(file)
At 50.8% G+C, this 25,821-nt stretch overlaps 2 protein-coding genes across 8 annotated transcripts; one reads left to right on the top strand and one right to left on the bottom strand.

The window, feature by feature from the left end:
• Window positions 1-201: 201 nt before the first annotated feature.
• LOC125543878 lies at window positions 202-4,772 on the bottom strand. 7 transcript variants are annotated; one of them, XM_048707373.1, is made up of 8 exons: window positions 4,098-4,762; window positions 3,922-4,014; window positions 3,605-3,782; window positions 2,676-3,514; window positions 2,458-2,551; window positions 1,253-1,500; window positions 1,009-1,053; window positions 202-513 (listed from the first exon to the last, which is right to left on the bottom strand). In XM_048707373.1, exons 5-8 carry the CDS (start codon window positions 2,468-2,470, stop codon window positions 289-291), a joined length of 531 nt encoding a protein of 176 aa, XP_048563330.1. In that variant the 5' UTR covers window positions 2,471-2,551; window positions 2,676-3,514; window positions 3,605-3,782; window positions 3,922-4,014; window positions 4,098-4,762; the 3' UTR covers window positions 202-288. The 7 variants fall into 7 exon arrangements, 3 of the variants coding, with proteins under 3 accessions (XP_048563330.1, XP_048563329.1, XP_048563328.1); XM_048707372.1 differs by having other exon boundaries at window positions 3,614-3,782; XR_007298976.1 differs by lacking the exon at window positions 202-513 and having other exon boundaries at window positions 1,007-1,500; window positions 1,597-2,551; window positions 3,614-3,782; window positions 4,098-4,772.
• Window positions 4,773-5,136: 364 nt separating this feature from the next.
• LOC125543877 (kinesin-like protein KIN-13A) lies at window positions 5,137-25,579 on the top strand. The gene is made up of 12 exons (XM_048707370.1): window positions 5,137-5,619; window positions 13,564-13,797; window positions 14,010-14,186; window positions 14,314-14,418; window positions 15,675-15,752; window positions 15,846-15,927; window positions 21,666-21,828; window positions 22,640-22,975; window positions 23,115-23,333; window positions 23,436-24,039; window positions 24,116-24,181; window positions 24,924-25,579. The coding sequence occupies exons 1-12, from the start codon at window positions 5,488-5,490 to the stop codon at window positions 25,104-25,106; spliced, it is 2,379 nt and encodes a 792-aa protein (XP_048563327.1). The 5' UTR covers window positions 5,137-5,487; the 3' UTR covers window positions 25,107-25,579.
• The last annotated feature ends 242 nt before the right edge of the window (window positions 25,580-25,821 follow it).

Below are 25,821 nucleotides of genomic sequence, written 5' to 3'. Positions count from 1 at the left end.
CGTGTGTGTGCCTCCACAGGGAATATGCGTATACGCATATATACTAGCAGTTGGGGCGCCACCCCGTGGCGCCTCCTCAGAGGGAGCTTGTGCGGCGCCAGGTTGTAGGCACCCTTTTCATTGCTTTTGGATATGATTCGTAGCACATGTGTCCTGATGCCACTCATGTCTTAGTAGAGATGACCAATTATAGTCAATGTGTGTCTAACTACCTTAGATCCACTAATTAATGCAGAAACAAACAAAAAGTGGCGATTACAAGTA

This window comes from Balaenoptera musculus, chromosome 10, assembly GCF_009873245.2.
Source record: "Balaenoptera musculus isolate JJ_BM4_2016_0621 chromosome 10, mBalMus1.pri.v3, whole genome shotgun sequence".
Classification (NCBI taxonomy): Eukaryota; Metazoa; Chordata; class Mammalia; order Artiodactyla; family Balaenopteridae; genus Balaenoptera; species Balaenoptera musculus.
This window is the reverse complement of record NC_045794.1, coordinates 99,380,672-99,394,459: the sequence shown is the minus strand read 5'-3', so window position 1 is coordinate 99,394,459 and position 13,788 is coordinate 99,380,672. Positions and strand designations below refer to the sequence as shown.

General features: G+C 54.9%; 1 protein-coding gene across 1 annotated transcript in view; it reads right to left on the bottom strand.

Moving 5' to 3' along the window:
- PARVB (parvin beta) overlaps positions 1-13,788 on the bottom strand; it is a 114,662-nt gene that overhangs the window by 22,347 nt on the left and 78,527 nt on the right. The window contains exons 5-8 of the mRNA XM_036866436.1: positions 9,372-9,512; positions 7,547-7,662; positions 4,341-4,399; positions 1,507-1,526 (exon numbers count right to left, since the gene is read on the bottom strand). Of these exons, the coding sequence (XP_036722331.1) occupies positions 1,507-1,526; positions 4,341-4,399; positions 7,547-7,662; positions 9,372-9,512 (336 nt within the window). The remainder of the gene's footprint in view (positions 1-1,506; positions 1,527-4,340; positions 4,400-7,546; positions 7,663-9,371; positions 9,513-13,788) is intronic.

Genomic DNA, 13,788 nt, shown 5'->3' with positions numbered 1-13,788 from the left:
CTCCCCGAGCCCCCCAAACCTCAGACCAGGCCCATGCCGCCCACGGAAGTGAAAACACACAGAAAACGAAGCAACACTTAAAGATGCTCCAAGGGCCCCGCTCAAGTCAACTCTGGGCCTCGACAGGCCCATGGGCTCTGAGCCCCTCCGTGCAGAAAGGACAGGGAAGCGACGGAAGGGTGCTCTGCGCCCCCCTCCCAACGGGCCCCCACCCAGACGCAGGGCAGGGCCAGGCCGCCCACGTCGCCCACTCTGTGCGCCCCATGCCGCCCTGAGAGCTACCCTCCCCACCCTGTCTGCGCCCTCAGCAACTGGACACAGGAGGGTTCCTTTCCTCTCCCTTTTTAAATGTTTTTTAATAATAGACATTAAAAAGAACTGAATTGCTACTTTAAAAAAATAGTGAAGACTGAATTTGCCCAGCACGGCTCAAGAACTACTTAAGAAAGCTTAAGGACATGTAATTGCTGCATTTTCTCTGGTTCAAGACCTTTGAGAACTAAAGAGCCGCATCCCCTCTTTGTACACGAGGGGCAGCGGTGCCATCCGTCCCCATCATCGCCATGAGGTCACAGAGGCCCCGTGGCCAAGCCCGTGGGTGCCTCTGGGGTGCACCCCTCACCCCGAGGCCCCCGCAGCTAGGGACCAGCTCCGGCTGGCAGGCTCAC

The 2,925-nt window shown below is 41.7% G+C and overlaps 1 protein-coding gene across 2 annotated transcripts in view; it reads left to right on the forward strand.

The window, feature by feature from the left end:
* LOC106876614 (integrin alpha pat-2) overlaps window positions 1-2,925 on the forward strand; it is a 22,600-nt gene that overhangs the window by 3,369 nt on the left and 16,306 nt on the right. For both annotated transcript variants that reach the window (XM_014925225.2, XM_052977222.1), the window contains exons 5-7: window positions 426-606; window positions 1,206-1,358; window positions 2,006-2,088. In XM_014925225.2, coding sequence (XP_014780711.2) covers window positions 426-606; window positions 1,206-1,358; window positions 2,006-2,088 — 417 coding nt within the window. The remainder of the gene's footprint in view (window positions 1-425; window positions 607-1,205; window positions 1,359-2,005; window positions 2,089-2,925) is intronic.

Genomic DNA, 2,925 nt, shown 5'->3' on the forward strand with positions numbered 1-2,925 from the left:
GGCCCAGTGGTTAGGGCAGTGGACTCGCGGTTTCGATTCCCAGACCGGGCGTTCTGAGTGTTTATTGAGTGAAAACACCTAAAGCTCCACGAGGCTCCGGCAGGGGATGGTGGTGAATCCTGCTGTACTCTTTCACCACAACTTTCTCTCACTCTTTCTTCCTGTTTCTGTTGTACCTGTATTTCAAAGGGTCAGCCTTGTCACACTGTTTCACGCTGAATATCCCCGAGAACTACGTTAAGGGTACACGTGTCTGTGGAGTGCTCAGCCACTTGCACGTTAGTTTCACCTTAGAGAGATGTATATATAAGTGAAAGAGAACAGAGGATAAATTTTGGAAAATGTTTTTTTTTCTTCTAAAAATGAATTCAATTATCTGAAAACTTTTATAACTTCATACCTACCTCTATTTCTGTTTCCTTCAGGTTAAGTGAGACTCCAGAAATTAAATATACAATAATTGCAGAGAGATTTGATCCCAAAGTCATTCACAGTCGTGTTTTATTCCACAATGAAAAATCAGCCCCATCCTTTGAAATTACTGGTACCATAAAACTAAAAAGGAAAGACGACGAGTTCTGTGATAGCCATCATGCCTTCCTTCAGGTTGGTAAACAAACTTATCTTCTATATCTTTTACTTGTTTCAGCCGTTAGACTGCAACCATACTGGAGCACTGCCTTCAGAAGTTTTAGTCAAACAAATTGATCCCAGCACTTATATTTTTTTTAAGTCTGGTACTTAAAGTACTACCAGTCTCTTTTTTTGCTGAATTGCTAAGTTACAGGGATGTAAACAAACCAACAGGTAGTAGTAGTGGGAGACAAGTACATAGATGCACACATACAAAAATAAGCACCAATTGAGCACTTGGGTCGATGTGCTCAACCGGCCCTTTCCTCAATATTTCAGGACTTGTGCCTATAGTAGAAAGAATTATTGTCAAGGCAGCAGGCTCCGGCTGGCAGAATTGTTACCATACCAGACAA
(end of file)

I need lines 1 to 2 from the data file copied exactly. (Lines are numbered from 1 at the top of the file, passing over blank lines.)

At 50.8% G+C, this 25,821-nt stretch overlaps 2 protein-coding genes across 8 annotated transcripts; one reads left to right on the top strand and one right to left on the bottom strand.

The window, feature by feature from the left end: